Morning Commentary: The US Dollar Quietly Rises, Commodity Currencies Quietly Sink

Foreign Exchange - Morning Commentary
The US Dollar Quietly Rises, Commodity Currencies Quietly Sink
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David Atkinson
David Atkinson
Foreign Exchange Sales Manager
The US dollar is up for the fourth day in a row, albeit fairly mild moves.  Against the big majors it is pretty much flat, but it is up nearly 1% against the more commodity-sensitive currencies like the Australian and New Zealand dollars and the Mexican peso.  Equities around the world are back on the weak foot this morning.  The S&P 500 is notably off more than 2% at the New York open.  US dollar strength in such a risk-off environment makes sense.

Data-wise, Germany’s IFO confidence index improved in line with expectations; however, expectations are muted these days as Europe is debating lockdowns, with one article out today calling Europe’s new restrictions “lockdown lite”, which focuses on individual outbreaks rather than broad measures that most of the world went through at the beginning of this whole thing.

On the US side, this week’s initial jobless claims rose by 4K to 870K, which is a disappointing result compared to market expectations of 840K.  Globally, all economies feel like they are in a start-stop mode like we discussed yesterday.  Today, it is the US’s turn to be the one to disappoint.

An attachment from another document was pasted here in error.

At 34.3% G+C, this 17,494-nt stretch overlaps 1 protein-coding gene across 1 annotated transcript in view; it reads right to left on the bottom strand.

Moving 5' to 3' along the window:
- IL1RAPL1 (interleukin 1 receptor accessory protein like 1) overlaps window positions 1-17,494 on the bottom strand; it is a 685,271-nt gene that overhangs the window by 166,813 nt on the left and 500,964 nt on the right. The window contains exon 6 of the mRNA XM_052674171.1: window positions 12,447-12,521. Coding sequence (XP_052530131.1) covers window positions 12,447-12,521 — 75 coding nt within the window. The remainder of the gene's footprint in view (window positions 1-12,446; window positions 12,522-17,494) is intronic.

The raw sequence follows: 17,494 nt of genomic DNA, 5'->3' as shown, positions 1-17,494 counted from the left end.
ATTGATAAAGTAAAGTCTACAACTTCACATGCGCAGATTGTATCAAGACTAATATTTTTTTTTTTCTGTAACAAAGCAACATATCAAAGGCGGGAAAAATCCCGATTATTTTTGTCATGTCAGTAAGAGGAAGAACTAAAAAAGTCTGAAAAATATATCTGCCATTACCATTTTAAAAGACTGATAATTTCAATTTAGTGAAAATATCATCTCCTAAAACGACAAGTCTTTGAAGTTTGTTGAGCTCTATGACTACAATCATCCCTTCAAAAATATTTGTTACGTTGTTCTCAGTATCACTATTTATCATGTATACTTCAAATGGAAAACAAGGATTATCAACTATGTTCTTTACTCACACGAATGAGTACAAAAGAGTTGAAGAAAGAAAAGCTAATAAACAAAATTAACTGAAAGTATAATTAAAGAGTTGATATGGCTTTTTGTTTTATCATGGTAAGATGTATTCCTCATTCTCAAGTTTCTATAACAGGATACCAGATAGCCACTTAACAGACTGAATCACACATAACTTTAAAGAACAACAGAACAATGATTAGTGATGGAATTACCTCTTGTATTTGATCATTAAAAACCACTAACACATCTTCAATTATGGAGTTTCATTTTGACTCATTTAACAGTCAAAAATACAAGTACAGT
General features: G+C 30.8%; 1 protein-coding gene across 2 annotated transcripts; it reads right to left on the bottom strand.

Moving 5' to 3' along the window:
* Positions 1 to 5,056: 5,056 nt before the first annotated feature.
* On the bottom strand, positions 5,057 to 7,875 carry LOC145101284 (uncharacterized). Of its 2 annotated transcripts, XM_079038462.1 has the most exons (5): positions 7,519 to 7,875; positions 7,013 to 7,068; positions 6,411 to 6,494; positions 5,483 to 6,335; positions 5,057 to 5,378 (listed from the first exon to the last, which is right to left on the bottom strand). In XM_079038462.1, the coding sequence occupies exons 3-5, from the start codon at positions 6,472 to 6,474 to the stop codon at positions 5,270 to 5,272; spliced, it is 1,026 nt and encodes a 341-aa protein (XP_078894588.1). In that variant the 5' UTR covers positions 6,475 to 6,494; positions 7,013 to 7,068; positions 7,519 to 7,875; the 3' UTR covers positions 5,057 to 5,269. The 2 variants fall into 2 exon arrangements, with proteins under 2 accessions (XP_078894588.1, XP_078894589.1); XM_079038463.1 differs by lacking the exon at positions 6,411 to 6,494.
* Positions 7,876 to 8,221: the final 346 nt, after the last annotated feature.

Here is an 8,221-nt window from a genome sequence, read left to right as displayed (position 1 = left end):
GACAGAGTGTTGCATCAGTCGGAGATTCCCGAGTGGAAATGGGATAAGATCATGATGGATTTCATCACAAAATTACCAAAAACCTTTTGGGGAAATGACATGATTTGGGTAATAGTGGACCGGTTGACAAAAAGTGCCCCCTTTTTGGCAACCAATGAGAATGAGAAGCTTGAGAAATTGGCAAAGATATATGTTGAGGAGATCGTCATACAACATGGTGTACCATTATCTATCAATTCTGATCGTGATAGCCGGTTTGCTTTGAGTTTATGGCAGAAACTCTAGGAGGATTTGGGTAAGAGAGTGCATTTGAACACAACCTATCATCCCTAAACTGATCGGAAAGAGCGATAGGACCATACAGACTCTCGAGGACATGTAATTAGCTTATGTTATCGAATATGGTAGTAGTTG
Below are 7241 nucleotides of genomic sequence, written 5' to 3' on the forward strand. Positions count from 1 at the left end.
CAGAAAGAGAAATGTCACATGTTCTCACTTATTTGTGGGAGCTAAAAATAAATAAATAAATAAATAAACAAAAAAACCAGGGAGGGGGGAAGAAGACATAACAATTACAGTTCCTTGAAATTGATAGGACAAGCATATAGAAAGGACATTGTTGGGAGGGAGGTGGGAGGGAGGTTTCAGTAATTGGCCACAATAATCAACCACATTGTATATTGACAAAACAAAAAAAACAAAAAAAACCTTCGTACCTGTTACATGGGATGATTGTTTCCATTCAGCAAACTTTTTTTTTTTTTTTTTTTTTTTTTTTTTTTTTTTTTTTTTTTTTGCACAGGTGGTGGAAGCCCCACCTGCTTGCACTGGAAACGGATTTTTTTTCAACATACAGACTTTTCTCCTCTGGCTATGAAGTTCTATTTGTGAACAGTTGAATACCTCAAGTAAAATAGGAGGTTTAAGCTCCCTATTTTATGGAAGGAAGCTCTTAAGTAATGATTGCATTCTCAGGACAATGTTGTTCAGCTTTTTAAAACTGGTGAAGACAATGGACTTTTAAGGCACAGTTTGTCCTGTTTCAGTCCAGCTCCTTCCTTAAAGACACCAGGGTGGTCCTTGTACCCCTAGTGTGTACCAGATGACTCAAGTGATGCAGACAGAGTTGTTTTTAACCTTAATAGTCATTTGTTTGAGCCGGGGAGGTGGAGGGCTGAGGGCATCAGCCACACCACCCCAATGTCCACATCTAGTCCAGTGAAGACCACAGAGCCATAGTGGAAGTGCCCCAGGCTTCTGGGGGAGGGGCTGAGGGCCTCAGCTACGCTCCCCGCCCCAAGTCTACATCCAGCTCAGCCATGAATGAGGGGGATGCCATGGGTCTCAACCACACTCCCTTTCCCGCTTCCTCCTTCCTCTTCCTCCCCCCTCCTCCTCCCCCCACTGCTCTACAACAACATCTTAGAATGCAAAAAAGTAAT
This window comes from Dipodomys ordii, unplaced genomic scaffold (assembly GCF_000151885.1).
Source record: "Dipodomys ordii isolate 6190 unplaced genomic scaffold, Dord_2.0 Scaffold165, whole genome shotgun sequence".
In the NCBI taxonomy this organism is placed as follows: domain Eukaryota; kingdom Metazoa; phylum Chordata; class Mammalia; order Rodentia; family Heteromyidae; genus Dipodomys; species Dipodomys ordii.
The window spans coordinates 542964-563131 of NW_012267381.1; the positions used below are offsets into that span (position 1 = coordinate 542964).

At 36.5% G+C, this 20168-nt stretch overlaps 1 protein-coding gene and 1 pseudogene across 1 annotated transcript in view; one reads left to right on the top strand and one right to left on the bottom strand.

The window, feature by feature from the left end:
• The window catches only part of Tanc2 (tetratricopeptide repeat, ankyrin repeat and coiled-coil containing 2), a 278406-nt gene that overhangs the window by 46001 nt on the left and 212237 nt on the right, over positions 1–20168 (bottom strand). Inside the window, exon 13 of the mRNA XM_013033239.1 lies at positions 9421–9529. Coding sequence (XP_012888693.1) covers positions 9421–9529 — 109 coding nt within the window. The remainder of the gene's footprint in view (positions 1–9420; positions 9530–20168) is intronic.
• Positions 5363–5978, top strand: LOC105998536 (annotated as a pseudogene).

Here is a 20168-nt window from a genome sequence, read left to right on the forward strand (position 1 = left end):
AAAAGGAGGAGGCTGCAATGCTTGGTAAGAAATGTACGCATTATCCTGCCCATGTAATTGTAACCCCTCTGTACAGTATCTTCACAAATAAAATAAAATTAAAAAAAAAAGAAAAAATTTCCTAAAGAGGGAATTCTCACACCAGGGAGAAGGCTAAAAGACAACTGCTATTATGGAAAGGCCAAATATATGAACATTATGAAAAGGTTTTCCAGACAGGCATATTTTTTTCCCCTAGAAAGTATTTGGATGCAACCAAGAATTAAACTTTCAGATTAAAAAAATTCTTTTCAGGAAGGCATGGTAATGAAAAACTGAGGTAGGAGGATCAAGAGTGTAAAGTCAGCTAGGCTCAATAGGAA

Two central banks – the Swiss National Bank (SNB) and Norway’s Norges Bank – met and left rates unchanged as widely expected.  The SNB’s deposit rate and Libor target is -0.75% while the Norges Bank is sticking with a zero target rate.  Both banks continue to emphasize accommodative monetary policy.

Looking at currencies from a slightly broader lens, over the last five business days, we have seen a gradual but persistent decline in the Mexican peso (nearly 8%), Brazilian real (6.4%) and the South African rand (5.7%).  Like I alluded to at the beginning of this commentary, the currencies that seem to be most at risk are those more tied to commodity price action.  This continues to be a barometer of the global economy, with consumer demand still weak overall.

In watching these currencies this week, it dawned on me that I have not had South Africa as a topic for Global Perspectives in years.  Such will be our topic for the video, which comes out tomorrow morning.
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